Getting Started on my Business Plan

I did a bit of brainstorming today on my business plan. From my previous exploits, I've found that a company without a business plan lacks direction and guidance.

I've decided that I'm going to start this exercise in small chunks at a time. Doing a little at a time will allow for the consolidation of my ideas. So I took an hour today to reflect on where I want the business to go. I began with a very simple question - what will it take to support my own, full time salary?

For a long time, I've been consulting. I enjoy helping people on custom software development and IT project management. I'm looking to transition a full time job and a part time consulting gig into a full time business. I believe that this can be achieved only through the development of assets. While consulting can make significant amounts of money, time is a limiting factor. You cannot make yourself or your employees available for a limitless number of hours. Therefore, all you can do to boost revenue is to boost rates. This is not something that is fair to my customers, and it's not a model for significant business growth. At some point, your rates are going to become impractical and your customers will seek business elsewhere.

I would like to develop a business that will result in an increase of income with a reduction in time investment. This can be achieved through the development of products. The first five years of Enlight Solutions, Inc. should be spent on transitioning from a part time consulting firm to a full time provider of online services.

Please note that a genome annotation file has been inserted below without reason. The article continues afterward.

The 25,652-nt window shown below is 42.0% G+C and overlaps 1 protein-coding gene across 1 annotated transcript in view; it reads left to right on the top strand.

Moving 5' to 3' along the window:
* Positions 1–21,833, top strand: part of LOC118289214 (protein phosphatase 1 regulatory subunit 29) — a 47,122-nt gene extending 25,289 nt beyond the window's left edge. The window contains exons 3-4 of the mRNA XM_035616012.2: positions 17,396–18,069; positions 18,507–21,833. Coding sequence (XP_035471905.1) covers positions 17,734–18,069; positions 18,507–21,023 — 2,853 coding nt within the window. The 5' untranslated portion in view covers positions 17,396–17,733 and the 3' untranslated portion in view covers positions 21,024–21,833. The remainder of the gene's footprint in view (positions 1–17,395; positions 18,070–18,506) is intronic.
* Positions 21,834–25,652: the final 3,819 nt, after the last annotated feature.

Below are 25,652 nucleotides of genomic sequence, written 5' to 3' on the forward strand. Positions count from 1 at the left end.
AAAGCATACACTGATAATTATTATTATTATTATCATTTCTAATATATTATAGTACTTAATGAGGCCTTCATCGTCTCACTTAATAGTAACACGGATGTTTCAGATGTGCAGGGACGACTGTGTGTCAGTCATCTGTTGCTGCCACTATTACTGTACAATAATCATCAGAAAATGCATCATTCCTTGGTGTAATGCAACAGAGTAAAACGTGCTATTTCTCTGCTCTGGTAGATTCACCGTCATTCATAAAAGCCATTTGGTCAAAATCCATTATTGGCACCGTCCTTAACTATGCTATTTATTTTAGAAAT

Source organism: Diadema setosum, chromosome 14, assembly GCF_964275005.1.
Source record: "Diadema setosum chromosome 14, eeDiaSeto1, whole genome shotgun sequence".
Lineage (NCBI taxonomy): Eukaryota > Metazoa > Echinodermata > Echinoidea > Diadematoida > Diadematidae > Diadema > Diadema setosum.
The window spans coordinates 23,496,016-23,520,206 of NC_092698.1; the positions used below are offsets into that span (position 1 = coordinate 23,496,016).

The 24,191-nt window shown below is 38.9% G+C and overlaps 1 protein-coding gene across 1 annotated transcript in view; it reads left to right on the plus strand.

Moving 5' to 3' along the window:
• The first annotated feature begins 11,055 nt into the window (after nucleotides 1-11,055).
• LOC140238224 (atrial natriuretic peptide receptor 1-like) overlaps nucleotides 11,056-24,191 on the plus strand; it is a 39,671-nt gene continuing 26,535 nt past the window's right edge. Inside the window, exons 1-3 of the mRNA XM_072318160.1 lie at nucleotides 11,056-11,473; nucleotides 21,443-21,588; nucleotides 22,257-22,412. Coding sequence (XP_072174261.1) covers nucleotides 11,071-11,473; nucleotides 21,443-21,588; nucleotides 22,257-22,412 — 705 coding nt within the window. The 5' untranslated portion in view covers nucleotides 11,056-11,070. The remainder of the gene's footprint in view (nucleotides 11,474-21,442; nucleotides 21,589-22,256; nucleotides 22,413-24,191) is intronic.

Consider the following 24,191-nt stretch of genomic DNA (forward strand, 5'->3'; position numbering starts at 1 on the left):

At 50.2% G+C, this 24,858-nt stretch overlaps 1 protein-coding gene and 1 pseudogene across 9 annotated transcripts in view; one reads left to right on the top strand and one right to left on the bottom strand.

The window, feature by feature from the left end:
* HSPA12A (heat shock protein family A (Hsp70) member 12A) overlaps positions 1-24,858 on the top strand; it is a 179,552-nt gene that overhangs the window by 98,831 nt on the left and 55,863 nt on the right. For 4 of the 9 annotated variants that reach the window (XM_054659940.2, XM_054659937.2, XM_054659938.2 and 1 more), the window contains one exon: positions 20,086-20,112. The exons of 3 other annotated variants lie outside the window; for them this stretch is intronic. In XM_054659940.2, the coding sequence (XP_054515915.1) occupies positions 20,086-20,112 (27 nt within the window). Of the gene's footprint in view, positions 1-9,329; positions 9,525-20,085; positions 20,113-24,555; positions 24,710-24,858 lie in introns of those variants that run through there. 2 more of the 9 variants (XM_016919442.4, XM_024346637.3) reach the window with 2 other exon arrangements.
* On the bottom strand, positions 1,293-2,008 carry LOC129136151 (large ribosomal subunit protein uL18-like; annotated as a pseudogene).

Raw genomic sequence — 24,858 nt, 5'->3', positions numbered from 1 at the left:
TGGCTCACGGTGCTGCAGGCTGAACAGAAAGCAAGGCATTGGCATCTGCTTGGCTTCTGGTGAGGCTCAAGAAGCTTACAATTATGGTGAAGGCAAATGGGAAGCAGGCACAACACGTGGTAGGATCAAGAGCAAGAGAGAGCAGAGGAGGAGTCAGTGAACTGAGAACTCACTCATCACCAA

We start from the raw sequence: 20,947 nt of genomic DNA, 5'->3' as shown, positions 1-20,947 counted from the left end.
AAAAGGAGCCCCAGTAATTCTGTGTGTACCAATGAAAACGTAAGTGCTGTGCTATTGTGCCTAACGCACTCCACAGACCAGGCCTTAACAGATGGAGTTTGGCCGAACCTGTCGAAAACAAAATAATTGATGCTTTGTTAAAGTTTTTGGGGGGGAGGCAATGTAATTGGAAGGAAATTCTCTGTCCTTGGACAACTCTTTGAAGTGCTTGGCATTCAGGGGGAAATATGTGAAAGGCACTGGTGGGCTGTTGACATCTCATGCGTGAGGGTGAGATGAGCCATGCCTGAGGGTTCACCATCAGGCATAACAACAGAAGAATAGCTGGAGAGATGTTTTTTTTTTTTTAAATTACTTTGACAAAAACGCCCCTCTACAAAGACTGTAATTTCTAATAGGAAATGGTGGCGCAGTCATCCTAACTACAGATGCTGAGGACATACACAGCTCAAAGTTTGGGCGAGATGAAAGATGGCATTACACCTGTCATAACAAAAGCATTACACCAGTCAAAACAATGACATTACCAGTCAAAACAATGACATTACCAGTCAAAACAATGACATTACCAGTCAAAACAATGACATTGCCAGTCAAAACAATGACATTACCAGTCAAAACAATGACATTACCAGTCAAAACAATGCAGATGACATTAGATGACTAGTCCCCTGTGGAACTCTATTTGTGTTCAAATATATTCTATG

In order to sustain myself at my current standard of living, I will have to gross $85K annually. This was based upon a net of $60,000 with a reserve of $15,000 in taxes (30% of gross).

How can this be accomplished? If I invest money made off of consulting revenues into the development of products over time, I can begin to transition the business into its desirable focus. I've depicted this below.

There are numerous issues with this model, however.
  • How can I keep my consulting customers satisfied while making this transition?
  • How do I manage this transition relative to my active contracts?
  • Will the products I develop be profitable enough to subsidize the loss in consulting revenues?
  • Will I miss consulting?

Future brainstorming sessions will have to address these issues.